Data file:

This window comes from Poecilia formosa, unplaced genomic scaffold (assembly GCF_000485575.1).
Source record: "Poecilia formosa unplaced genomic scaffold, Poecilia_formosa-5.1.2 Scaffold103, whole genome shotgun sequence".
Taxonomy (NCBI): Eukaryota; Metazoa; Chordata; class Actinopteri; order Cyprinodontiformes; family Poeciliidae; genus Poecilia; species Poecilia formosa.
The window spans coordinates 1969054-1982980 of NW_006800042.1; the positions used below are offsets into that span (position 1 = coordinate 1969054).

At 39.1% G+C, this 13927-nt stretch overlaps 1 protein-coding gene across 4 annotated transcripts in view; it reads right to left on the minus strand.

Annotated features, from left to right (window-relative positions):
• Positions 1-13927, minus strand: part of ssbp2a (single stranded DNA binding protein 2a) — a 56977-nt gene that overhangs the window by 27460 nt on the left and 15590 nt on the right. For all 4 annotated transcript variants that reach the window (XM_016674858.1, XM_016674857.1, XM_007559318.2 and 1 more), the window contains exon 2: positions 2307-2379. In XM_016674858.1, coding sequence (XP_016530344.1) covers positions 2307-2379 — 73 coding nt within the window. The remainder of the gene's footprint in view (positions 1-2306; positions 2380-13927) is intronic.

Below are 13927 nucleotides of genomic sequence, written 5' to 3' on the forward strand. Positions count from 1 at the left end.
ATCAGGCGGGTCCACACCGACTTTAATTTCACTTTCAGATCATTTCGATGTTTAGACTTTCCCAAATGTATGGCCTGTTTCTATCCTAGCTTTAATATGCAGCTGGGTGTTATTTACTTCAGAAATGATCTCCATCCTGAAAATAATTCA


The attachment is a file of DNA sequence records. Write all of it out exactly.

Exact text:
This window comes from Poecilia formosa, unplaced genomic scaffold (assembly GCF_000485575.1).
Source record: "Poecilia formosa unplaced genomic scaffold, Poecilia_formosa-5.1.2 Scaffold103, whole genome shotgun sequence".
Taxonomy (NCBI): Eukaryota; Metazoa; Chordata; class Actinopteri; order Cyprinodontiformes; family Poeciliidae; genus Poecilia; species Poecilia formosa.
The window spans coordinates 1969054-1982980 of NW_006800042.1; the positions used below are offsets into that span (position 1 = coordinate 1969054).

At 39.1% G+C, this 13927-nt stretch overlaps 1 protein-coding gene across 4 annotated transcripts in view; it reads right to left on the minus strand.

Annotated features, from left to right (window-relative positions):
• Positions 1-13927, minus strand: part of ssbp2a (single stranded DNA binding protein 2a) — a 56977-nt gene that overhangs the window by 27460 nt on the left and 15590 nt on the right. For all 4 annotated transcript variants that reach the window (XM_016674858.1, XM_016674857.1, XM_007559318.2 and 1 more), the window contains exon 2: positions 2307-2379. In XM_016674858.1, coding sequence (XP_016530344.1) covers positions 2307-2379 — 73 coding nt within the window. The remainder of the gene's footprint in view (positions 1-2306; positions 2380-13927) is intronic.

Below are 13927 nucleotides of genomic sequence, written 5' to 3' on the forward strand. Positions count from 1 at the left end.
ATCAGGCGGGTCCACACCGACTTTAATTTCACTTTCAGATCATTTCGATGTTTAGACTTTCCCAAATGTATGGCCTGTTTCTATCCTAGCTTTAATATGCAGCTGGGTGTTATTTACTTCAGAAATGATCTCCATCCTGAAAATAATTCA